A look at the UK's decision to create Enterprise Zones for the North and the Midlands.
The British delegation will be out to MIPIM today with a spring in its step following Saturday’s announcement by Chancellor George Osborne of 10 Enterprise Zones (EZs) for the North and Midlands. This is a real shot in the arm for the market. Nobody who cares anything at all about the UK economy could help but welcome the revival of Enterprise Zones (EZs), as first championed by Margaret Thatcher in 1981 (which laid the foundations for Canary Wharf and the Merry Hill shopping centre to name but two success stories). Plans for 10 EZs, giving firms incentives to create jobs in needy regions, are actively taking shape. And thank goodness for that.
For months and months David Cameron has been clear about the government’s commitment to rebalance the economy away from London and the South East, and nobody believed him. How wonderful to see some real teeth being put on this commitment. UK Regeneration has been vigorously campaigning for EZs since last summer. For us, they are a no-brainer. EZs provide the simplest possible measure to get real growth away without any up-front funding. The way forward for inner city regeneration must be through investment by the private sector, there is no other way. We have tried to do it through establishing various bureaucracies, and it was a disaster every time. The great thing about EZs is that they are simple: simple for business people to understand and simple for business leaders to factor into inward investment decisions.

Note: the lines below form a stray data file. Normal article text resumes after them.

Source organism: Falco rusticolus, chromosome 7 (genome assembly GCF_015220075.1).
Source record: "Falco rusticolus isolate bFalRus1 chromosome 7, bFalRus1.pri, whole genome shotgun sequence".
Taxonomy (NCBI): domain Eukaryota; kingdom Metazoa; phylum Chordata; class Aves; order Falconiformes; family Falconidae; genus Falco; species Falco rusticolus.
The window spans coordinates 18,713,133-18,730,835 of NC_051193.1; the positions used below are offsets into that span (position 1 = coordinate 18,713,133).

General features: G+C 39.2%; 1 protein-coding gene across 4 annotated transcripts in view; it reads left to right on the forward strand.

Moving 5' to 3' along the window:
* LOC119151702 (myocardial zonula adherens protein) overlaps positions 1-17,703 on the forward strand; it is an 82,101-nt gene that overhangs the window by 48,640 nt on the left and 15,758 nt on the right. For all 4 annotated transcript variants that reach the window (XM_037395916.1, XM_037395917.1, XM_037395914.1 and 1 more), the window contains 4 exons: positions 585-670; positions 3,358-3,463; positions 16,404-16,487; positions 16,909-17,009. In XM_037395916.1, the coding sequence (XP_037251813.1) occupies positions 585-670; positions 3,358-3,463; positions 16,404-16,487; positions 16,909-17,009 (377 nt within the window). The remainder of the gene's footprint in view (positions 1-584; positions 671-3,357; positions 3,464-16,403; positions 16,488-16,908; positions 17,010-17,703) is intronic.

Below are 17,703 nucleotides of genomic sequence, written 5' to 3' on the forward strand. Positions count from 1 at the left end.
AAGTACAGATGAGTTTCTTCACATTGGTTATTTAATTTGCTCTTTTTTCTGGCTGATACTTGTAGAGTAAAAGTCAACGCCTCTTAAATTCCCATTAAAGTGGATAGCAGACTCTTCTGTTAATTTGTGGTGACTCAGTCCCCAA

I was asked yesterday to write a piece for the Daily Telegraph in support of EZs. Naturally I was more than delighted to do so, and they have carried that article today. The debate rages around the implementation of what is, necessarily, a simple and blunt instrument and not repeat mistakes made on the last round, but there is more than enough collective wisdom to find the way through. This will certainly add a new piquancy to Wednesday’s session “Making Regeneration Happen in the UK”. See you in La Belle France.
Top image credit : Photobank gallery